(RNS) — The Evangelical Covenant Church became the latest Protestant denomination in the United States to repudiate the Doctrine of Discovery, the theological justification that allowed the discovery and domination by European Christians of lands already inhabited by Indigenous peoples.
Delegates at the Covenant Annual Connection voted overwhelmingly (84%) on Friday (June 25) to approve a resolution acknowledging the damage done to Indigenous peoples in the Americas by taking their land and rights and lamenting the church’s complicity in the continuing effects of that history.
“After 125 years, the healing is beginning in the Evangelical Covenant Church, and I’m grateful to be starting this journey with you today,” the Rev. TJ Smith, president of the Indigenous Ministers Association, said in an emotional speech after the vote was taken.
While the Evangelical Covenant Church has been working on its resolution for the past five years, its action came the day after the Cowessess First Nation announced it had found indications of at least 751 unmarked graves near the former Marieval Indian Residential School in Saskatchewan.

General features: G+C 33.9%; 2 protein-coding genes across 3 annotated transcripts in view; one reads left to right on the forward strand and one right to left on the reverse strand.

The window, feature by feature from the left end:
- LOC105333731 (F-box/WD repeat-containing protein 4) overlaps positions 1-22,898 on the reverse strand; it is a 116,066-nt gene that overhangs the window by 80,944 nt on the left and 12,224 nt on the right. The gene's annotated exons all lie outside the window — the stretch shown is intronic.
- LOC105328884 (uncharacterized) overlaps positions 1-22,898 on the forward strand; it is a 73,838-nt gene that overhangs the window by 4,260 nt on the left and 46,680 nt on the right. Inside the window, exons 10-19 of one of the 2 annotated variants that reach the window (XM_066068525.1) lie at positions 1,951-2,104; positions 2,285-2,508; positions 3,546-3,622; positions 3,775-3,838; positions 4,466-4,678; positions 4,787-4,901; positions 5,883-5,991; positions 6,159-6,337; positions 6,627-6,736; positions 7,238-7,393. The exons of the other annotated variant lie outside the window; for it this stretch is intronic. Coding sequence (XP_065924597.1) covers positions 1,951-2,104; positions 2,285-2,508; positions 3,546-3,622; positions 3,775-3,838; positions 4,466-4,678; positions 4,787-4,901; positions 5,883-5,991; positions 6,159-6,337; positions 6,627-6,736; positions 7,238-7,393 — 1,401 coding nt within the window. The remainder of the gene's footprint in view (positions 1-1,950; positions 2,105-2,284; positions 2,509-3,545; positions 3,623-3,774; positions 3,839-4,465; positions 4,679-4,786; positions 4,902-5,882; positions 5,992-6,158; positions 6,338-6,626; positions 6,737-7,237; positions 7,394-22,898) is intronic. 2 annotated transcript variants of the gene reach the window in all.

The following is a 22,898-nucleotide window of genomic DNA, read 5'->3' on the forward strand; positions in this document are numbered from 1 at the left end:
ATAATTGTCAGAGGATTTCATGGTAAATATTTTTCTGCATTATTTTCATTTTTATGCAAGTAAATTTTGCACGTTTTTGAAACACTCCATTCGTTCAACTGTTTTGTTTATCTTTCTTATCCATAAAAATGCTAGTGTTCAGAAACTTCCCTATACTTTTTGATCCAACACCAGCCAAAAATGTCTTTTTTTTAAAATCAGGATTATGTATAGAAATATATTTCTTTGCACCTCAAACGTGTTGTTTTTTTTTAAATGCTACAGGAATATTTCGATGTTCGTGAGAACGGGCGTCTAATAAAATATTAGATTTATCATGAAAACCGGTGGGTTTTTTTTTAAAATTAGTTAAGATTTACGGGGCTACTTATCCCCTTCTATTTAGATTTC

Weeks earlier, the Tk’emlúps te Secwépemc First Nation had used ground-penetrating radar to confirm the remains of 215 children as young as 3 years old on the grounds of the former Kamloops Indian Residential School in British Columbia. Kamloops was opened by the Roman Catholic Church in 1890 and became the largest school in Canada’s Indian Affairs residential school system, with enrollment peaking at 500 students in the early 1950s, according to the Tk’emlúps te Secwépemc.
Smith, who is Lakota, and others drew a line from the Doctrine of Discovery to what were known as Indian residential schools in Canada and Indian boarding schools in the U.S.
“Please understand this isn’t just Canada,” he said.
The Doctrine of Discovery began as a series of 15th-century papal edicts and later was enshrined in the 1823 Supreme Court decision Johnson v. M’Intosh, which established that the U.S. government, not Native American nations, determined ownership of property.
That doctrine led to practice, including the “violent assimilation of Native children in Indian boarding schools,” added Lenore Three Stars, a Lakota speaker and public theologian who shared remarks with the Evangelical Covenant Church gathering by video. Those children were removed from their homes to attend boarding schools operated under the motto “kill the Indian, save the man.”
“Over time, practice affected institutionalized injustice, which persists today,” Three Stars said.
It’s important for the church to know and lament that history, said Curtis Ivanoff, an Inupiat and superintendent of the Evangelical Covenant Church’s Alaska Conference.